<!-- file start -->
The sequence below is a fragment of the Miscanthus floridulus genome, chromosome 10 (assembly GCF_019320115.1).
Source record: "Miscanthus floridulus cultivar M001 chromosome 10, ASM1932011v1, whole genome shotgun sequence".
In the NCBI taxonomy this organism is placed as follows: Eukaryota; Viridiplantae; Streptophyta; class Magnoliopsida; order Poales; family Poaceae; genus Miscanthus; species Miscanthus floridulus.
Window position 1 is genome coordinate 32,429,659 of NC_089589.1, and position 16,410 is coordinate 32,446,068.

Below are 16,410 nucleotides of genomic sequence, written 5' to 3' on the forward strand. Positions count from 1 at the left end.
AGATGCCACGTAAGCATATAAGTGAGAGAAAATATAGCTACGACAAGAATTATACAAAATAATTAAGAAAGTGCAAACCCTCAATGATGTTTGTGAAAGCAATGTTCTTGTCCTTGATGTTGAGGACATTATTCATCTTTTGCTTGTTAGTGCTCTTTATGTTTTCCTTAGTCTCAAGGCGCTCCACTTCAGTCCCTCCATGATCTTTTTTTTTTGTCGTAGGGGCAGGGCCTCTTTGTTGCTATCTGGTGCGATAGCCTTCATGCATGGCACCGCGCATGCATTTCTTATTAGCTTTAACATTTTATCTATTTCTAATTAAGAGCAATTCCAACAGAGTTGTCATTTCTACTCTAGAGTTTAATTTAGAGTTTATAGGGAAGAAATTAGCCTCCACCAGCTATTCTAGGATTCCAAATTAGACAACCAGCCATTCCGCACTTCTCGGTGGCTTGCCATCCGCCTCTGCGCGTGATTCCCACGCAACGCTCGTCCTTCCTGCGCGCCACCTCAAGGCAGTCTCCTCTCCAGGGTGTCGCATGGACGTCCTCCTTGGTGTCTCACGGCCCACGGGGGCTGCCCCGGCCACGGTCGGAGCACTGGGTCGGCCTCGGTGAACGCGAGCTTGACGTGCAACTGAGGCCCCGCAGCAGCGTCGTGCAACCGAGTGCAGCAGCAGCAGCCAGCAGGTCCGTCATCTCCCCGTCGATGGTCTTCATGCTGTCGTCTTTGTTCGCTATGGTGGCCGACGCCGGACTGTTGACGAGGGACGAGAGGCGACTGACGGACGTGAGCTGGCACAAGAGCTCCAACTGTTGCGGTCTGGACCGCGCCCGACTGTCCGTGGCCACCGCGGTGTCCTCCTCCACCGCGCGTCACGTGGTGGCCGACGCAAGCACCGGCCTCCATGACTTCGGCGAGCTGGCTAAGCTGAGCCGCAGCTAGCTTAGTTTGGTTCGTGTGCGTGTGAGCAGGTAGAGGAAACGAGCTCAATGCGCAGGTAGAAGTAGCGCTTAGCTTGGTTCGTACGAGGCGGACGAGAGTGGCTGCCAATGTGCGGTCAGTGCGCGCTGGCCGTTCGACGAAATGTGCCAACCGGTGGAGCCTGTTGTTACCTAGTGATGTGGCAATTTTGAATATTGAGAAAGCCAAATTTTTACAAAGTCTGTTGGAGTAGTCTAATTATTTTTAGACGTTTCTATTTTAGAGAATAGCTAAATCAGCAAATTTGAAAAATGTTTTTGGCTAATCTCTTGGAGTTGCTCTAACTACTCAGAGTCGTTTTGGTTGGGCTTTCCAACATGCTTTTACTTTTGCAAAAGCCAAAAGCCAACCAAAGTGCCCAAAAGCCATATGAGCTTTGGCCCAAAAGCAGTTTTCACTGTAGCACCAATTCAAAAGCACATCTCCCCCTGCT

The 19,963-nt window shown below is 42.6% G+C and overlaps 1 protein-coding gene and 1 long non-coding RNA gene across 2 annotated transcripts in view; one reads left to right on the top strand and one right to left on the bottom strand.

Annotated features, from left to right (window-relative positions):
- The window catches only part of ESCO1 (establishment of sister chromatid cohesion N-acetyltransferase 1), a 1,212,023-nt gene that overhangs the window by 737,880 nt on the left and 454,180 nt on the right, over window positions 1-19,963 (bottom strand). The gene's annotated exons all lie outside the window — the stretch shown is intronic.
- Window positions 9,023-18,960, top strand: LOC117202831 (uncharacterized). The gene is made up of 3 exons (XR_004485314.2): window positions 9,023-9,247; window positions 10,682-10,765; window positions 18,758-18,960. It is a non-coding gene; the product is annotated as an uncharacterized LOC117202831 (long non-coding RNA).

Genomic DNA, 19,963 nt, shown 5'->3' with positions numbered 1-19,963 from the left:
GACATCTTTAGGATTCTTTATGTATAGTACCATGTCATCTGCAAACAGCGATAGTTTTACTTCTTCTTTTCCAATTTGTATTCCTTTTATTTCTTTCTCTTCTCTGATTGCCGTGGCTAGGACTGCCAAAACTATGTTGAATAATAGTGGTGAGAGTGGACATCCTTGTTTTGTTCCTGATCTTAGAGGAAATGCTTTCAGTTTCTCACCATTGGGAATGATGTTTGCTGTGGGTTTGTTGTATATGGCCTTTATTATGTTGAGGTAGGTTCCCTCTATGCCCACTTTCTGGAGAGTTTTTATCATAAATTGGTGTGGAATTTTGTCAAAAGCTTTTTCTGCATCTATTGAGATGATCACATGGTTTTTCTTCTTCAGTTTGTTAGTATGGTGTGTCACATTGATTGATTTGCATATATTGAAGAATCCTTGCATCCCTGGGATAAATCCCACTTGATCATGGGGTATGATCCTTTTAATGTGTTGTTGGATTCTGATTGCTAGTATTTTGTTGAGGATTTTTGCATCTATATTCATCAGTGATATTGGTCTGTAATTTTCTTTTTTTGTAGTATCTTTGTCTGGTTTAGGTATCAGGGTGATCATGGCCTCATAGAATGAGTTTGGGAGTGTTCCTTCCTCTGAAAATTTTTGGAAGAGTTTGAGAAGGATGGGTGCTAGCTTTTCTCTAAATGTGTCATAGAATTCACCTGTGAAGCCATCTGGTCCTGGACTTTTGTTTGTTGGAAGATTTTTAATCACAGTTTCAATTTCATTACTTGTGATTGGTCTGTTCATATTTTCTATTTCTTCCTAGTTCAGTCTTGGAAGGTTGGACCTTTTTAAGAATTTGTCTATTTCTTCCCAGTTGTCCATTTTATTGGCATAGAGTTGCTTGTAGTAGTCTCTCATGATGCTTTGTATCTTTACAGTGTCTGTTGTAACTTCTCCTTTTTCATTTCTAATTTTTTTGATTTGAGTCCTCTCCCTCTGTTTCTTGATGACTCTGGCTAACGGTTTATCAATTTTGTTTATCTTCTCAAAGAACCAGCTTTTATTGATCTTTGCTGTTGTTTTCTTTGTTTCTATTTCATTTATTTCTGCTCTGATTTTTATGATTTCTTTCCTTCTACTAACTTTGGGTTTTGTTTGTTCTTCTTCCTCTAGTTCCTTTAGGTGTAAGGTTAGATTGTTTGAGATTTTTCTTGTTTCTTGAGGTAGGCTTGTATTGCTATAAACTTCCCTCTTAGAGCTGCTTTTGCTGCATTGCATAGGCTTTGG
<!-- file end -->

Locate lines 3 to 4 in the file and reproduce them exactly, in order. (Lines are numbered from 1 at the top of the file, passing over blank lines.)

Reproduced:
In the NCBI taxonomy this organism is placed as follows: Eukaryota; Viridiplantae; Streptophyta; class Magnoliopsida; order Poales; family Poaceae; genus Miscanthus; species Miscanthus floridulus.
Window position 1 is genome coordinate 32,429,659 of NC_089589.1, and position 16,410 is coordinate 32,446,068.